Choose one of the following questions, and answer it in an essay developed by analyzing causes or effects. The question you decide on should concern a topic you care about so that the examples are a means of communicating an idea; not an end in themselves.
People and Their Behavior
- Why did one couple you know marry or divorce?
- Why is a particular friend or relative always getting into trouble?
- Why do people root for the underdog?
- How does a person’s alcohol or drug dependency affect others in his or her family?
Art and Entertainment
- Why do teenagers like rock music?
- Why is a particular television show so popular?
- Why is a college education important?
- Why do marriages between teenagers fail more often than marriages between people in other age groups?
- The best courses are the difficult ones.
- Students at schools with enforced dress codes behave better than students at schools without such codes.
Politics and Social Issues
- Drug and alcohol addiction does not happen just to “bad” people.
Media and Culture
- The Internet divides people instead of connecting them.
- Good art can be ugly.
- A craze or fad reveals something about the culture it arises in.
- The best rock musicians treat social and political issues in their songs.
Rules for Living
- Lying may be justified by the circumstances.
- Friends are people you can’t always trust.
Writing Your Cause-and-Effect Essay
STEP 1: To get started writing, first pick at least one prewriting strategy (brainstorming, rewriting, journaling, mapping, questioning, sketching) to develop ideas for your essay. Write down what you do, as you’ll need to submit evidence of your prewrite.
STEP 2: Next, write a draft of your essay.
- Develop an enticing title.
- Use the introduction to pull the reader into your thesis with a singular experience.
- Avoid addressing the assignment directly. (Don’t write “I am going to write about the causes and effects of ____…”—this takes the fun out of reading the work!)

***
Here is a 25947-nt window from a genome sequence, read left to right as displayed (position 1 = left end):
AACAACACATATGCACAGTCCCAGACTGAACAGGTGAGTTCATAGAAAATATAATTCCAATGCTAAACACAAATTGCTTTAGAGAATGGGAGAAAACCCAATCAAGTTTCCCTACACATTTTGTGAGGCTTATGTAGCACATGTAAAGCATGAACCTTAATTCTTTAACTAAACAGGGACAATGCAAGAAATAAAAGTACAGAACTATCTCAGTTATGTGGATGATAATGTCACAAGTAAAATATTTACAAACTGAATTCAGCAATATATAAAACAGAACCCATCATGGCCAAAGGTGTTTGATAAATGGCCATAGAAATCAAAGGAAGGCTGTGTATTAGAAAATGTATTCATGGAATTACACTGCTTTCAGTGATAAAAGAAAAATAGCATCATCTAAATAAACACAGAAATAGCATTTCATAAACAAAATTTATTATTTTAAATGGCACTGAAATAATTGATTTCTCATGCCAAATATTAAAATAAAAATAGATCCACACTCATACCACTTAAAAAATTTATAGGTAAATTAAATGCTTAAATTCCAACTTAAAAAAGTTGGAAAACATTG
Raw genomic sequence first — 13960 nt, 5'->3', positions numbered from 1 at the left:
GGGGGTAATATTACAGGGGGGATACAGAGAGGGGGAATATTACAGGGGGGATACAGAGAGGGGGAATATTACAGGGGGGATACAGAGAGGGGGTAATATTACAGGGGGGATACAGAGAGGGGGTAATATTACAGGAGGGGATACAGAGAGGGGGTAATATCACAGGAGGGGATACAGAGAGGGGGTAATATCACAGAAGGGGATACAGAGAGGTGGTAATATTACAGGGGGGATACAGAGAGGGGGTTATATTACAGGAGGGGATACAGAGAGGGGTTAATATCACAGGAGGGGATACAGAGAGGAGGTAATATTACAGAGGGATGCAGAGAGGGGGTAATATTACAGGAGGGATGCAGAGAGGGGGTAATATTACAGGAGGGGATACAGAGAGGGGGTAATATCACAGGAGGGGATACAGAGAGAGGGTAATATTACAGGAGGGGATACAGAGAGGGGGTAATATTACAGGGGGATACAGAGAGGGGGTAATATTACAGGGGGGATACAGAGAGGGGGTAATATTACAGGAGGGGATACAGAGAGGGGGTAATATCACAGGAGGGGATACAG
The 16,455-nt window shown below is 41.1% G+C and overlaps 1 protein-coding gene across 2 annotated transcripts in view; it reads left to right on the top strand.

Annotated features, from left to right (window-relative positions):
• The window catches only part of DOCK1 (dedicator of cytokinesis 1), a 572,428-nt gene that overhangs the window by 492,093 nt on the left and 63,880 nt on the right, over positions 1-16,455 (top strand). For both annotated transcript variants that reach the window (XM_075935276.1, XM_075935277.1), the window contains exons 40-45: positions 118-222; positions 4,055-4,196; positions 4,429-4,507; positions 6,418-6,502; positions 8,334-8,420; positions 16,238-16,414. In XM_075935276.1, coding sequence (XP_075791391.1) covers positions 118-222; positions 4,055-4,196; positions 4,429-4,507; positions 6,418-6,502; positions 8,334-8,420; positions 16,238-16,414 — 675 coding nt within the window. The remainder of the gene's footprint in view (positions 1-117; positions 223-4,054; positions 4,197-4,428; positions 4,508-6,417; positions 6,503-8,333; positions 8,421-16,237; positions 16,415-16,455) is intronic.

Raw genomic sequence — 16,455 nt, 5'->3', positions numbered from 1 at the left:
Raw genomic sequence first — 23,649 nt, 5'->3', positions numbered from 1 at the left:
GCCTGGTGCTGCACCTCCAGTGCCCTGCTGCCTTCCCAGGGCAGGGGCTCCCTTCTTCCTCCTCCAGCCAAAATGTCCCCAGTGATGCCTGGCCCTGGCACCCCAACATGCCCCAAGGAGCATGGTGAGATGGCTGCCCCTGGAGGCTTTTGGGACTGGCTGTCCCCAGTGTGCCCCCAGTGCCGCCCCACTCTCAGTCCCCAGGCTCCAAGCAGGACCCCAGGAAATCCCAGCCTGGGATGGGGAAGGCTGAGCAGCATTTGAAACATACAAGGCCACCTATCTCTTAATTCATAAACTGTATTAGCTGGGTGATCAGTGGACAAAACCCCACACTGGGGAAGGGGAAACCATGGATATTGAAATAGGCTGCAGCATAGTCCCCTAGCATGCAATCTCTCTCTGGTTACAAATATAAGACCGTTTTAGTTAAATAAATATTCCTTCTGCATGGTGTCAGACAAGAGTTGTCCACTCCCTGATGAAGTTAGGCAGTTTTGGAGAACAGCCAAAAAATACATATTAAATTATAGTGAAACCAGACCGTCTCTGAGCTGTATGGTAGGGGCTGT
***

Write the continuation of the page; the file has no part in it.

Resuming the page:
- Think of things said at the moment your perspective on the topic became clear. Perhaps use a quote, or an interesting part of the experience that will grab the reader.
- Let the story reflect your own voice. Is your voice serious? Humorous? Matter-of-fact?
- Organize the essay in a way that may capture the reader, but don’t string the reader along too much with “next, next, next.”
- To avoid just telling what happens, make sure you take time to show significant details and reflect on why topic—and your experience with it—is significant.
- Review the grading rubric as listed on this page.
- Choose a writing prompt as listed above on this page.
- Create a prewriting in the style of your choice for the prompt.
- Develop a draft according to the following guidelines. Papers submitted that do not meet the requirements will be returned to you ungraded.
- Minimum of 3 typed, double-spaced pages (about 600–750 words), Times New Roman, 12 pt font size
- MLA formatting
- Submit your prewriting and draft as a single file upload.
Be sure to:
- Develop an essay developed by analyzing causes or effects or the prompt
- Decide on something you care about so that the narration is a means of communicating an idea
- Include characters, conflict, sensory details as appropriate to help your essay come alive
- Create a sequence of events in a plot to support the logical flow of your essay
- Develop an enticing title
- Use the introduction to pull the reader into your singular experience
- Avoid addressing the assignment directly (Don’t write “I am going to write about…” – this takes the fun out of reading the work!)
- Let the essay reflect your own voice (Is your voice serious? Humorous? Matter-of-fact?)
- Avoid “telling” your reader about what happened. Instead, “show” what happens using active verbs and/or concrete and descriptive nouns and details.